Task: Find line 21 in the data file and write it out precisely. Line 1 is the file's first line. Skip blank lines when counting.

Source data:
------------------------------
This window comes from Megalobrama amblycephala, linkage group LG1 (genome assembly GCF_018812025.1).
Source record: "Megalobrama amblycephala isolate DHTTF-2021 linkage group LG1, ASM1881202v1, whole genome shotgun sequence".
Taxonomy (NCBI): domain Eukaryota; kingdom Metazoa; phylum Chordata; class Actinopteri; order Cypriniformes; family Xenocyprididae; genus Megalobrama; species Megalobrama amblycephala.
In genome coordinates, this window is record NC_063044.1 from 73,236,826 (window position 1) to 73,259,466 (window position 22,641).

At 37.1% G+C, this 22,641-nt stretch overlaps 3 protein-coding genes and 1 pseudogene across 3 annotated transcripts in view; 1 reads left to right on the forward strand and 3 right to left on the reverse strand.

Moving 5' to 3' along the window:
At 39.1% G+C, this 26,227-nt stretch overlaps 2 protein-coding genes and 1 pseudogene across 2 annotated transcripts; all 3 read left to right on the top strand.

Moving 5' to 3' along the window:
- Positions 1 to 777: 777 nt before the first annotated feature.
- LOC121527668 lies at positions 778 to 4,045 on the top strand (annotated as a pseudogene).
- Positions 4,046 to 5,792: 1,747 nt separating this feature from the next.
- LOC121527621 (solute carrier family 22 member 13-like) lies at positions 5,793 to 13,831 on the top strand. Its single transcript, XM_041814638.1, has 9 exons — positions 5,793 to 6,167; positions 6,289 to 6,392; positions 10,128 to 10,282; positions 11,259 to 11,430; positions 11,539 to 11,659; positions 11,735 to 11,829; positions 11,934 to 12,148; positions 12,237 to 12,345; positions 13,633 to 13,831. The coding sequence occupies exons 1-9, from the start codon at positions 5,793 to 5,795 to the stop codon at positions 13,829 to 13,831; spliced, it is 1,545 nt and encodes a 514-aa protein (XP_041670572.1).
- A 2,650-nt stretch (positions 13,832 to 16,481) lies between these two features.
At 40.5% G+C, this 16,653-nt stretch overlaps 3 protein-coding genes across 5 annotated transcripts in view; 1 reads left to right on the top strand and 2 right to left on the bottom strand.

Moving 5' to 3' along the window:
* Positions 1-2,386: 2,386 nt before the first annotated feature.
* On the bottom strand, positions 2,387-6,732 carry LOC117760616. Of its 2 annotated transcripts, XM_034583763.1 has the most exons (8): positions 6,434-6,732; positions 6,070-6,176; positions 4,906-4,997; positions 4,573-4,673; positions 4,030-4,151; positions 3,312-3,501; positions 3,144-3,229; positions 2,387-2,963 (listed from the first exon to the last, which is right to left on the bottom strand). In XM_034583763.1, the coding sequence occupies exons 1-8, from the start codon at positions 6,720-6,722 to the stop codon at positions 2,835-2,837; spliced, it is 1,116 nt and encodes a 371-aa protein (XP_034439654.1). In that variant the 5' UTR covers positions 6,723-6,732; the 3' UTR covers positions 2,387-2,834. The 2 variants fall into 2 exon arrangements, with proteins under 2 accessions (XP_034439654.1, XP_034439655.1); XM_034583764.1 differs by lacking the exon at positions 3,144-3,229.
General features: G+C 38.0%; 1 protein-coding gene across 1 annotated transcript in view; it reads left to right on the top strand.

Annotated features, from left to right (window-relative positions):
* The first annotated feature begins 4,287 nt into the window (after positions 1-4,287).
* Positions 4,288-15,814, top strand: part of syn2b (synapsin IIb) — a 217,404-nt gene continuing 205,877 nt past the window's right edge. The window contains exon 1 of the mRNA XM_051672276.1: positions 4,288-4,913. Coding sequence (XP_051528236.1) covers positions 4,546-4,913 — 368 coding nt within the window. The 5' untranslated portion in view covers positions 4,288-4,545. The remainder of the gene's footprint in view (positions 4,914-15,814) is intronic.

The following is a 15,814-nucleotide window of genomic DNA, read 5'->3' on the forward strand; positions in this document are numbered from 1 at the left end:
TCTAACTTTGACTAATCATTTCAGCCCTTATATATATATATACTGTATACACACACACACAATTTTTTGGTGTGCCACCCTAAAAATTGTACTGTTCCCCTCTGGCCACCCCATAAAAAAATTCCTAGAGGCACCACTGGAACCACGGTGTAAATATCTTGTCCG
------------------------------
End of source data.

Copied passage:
* Positions 4,288-15,814, top strand: part of syn2b (synapsin IIb) — a 217,404-nt gene continuing 205,877 nt past the window's right edge. The window contains exon 1 of the mRNA XM_051672276.1: positions 4,288-4,913. Coding sequence (XP_051528236.1) covers positions 4,546-4,913 — 368 coding nt within the window. The 5' untranslated portion in view covers positions 4,288-4,545. The remainder of the gene's footprint in view (positions 4,914-15,814) is intronic.